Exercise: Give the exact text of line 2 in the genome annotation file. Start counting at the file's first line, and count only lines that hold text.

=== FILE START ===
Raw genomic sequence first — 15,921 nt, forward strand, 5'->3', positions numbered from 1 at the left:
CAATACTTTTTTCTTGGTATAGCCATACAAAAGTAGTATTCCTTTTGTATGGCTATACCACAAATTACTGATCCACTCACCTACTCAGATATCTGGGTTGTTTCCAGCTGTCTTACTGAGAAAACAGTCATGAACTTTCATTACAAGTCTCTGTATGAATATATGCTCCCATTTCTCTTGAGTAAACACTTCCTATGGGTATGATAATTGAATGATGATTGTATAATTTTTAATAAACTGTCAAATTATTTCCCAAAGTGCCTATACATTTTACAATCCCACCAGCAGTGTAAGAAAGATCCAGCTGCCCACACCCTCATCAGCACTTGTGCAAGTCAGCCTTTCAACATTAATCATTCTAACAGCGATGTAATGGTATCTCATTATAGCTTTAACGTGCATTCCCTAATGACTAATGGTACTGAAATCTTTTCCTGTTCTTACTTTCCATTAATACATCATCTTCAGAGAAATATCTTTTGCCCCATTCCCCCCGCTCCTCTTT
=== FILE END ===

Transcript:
CAATACTTTTTTCTTGGTATAGCCATACAAAAGTAGTATTCCTTTTGTATGGCTATACCACAAATTACTGATCCACTCACCTACTCAGATATCTGGGTTGTTTCCAGCTGTCTTACTGAGAAAACAGTCATGAACTTTCATTACAAGTCTCTGTATGAATATATGCTCCCATTTCTCTTGAGTAAACACTTCCTATGGGTATGATAATTGAATGATGATTGTATAATTTTTAATAAACTGTCAAATTATTTCCCAAAGTGCCTATACATTTTACAATCCCACCAGCAGTGTAAGAAAGATCCAGCTGCCCACACCCTCATCAGCACTTGTGCAAGTCAGCCTTTCAACATTAATCATTCTAACAGCGATGTAATGGTATCTCATTATAGCTTTAACGTGCATTCCCTAATGACTAATGGTACTGAAATCTTTTCCTGTTCTTACTTTCCATTAATACATCATCTTCAGAGAAATATCTTTTGCCCCATTCCCCCCGCTCCTCTTT